I have had a few different conversations about this. I tend to agree that a number of achievements should come about as you progress through the game – and many developers agree. But I’ve also heard the argument that achievements imply a heroic accomplishment and most of them should be more rare to come by – and there are a lot of developers who follow that strategy as well. GTA IV, I think, is a decet example of the latter. Fable 2 is a good example of the former.


PS The linked article talks about more than just achievements. It’s a good read.

Unified Console?

BioWare’s Dr. Ray Muzyka (my old boss! :)) recently made a comment talking about the future possibility of a single gaming platform. At the BioWare forums, someone shared this Ars Technica article which equates that possibility to a likely monopoly. Most of the forum responses were in agreement. I don’t agree with the concerns and I’m going to share my (slightly edited) response here:

(today’s post: 350 words)

Standards aren’t necessarily bad or representative of monopoly.

We already have DVD standards. It doesn’t mean that one company is creating all the DVD standards, DVDs, and DVD players. It means all the big hardware companies came up with one standard that they can all work with. People can still buy a Toshiba DVD player or a Sony DVD player. They can still buy Warner DVDs or Newline DVDs. Companies don’t need to support alternative formats. Life is easier.

And while it could be argued that competing formats benefit the consumer, I didn’t see much of that with HD versus Blu-Ray. All I saw were confused people not buying either, worrying that they supported the wrong format, or supporting both formats at greater expense.


If there were one standard for games, then Nintendo and EA could make games to spec. Sony and Microsoft could make their own versions of a standards-playing console. Computer makers could tag higher-end PCs specifically for game playing and brand them as such – like “Vista capable” (yeah, yeah – the lack of a standard *there* is not the point).

Things can go on as they are. And we consumers can go on paying $200 for an Xbox, $250 for a Wii, $1000-$2000 for a PC, and $400 for a PS3 so that we can play all the different games, too.


We can create a standard. And let the big companies compete at that standard. And have amazing competition that leads to better prices or better products for the consumer, and more stable games for the consumer, and easier development for the game makers. And, maybe, get some standardized “achievements”.

Then there is the thin client comment. I’m not going to dwell on that one since I want to wrap this up. I will say I’m not a big fan of the “thin client” idea – as I understand it. But I’m aware that I’m the exception. I think most people would be thrilled if they could pick a game from an all-inclusive, on-line library and play it without ever having to leave the house or pop in a disc.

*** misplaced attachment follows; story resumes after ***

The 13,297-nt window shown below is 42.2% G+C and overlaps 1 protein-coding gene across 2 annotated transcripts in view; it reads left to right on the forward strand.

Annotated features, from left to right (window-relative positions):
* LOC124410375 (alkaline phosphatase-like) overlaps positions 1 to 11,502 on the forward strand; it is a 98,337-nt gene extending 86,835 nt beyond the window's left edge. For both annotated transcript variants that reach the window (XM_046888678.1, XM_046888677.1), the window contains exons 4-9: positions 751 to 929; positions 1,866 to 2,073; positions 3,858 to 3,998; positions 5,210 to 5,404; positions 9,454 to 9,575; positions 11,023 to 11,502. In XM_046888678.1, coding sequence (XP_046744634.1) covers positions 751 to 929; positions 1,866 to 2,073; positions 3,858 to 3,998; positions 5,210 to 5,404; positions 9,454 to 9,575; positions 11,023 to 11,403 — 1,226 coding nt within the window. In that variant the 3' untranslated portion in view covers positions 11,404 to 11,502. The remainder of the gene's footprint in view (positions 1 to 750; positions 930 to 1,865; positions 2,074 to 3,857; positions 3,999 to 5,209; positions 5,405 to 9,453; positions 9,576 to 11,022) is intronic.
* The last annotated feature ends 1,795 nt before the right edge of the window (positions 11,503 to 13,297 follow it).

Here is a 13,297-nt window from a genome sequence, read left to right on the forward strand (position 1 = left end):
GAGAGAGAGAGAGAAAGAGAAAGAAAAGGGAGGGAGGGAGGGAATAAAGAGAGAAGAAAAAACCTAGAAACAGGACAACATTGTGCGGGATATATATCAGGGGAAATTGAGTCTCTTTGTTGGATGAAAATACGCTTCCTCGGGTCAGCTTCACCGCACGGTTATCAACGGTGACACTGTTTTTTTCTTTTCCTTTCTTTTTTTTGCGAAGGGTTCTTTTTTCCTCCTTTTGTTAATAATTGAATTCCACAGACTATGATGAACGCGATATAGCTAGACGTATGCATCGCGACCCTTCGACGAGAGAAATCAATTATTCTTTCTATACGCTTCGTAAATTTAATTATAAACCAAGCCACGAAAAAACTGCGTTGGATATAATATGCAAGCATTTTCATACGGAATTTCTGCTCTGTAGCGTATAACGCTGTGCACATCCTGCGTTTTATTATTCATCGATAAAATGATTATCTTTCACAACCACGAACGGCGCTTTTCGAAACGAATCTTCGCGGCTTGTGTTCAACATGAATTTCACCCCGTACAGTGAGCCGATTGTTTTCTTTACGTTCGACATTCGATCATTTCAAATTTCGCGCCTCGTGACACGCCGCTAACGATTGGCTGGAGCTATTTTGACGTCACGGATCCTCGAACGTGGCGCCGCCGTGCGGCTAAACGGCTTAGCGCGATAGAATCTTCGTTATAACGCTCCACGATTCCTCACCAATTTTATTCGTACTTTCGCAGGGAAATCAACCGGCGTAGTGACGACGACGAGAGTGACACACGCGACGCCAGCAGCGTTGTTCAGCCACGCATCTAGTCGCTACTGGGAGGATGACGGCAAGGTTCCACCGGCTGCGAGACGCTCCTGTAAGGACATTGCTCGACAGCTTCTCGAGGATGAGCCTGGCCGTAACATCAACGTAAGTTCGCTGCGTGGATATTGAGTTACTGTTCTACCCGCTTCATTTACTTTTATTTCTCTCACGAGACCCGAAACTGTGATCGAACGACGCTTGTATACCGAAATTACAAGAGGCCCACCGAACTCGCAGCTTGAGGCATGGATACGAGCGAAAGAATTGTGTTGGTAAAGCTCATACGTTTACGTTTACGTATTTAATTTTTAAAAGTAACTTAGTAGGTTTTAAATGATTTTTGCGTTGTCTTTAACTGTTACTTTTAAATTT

Fallout 3: First Impressions

(today’s post: 1,416 words)

Fallout 3 arrived in my hands today and I spent a few hours with it.

The short version? It’s a lot like Oblivion, which is a good thing since I spent about 110 or 120 hours playing it and the expansion. Combat is similar. Exploration is similar. Graphics and animations are similar. Questing is similar. There’s a more polished story path, but you can also wander off in random directions to take on more generic content. One difference between the two games is that dialogue and characters are better; people are more unique and memorable, and you have a few more choices and more interactive conversations.

But generally speaking, my first impression is that I’m playing a slightly improved Oblivion with a new story and new areas to explore. And I’m very happy with that.

OK. You’re done. Really. But if you want the (really) long (stream-of-consciousness) version, and don’t mind spoilers, feel free to read on:

  • I was expecting it, but I really appreciate that I can sync my Xbox Live account with the new Windows Live account. I love Live achievements and I’m glad I don’t have to miss out on them by playing the Windows version of a game.
  • I was recently reminded that in role-playing games, kids never have a mother and a father. True to form, in Fallout 3 your mother dies giving birth and you’re raised by your father – who disappears just as the game starts.
  • I liked the tutorial. Too many games either don’t do them at all or have some immersion-killing sequence where people are telling you to “press X to activate the +1 bonus on your utility device.” Fallout lets you play from childhood and the instructions make sense within the story, “Crawl over to Daddy” or “Try on your pip-boy” (kind of like a mini personal computer – used to manage all sorts of things) and the like.
  • Maybe this is unfair because Bethesda has never been about “choice and consequence” in games, but tutorials can be great stages for setting up relationships and story. Fallout 3 rushed their tutorial and didn’t provide much opportunity for role-playing. It’s as if they see it only as a vehicle to instruct the player and want to get the player through it as quickly as possible.
  • On the other, other hand, I like that you create your character by playing through the tutorial. I didn’t realize that my answer to such classroom questions as what I would do if, thanks to radiation exposure, a third arm grew out of my stomach would actually impact the type of character I made. Fun!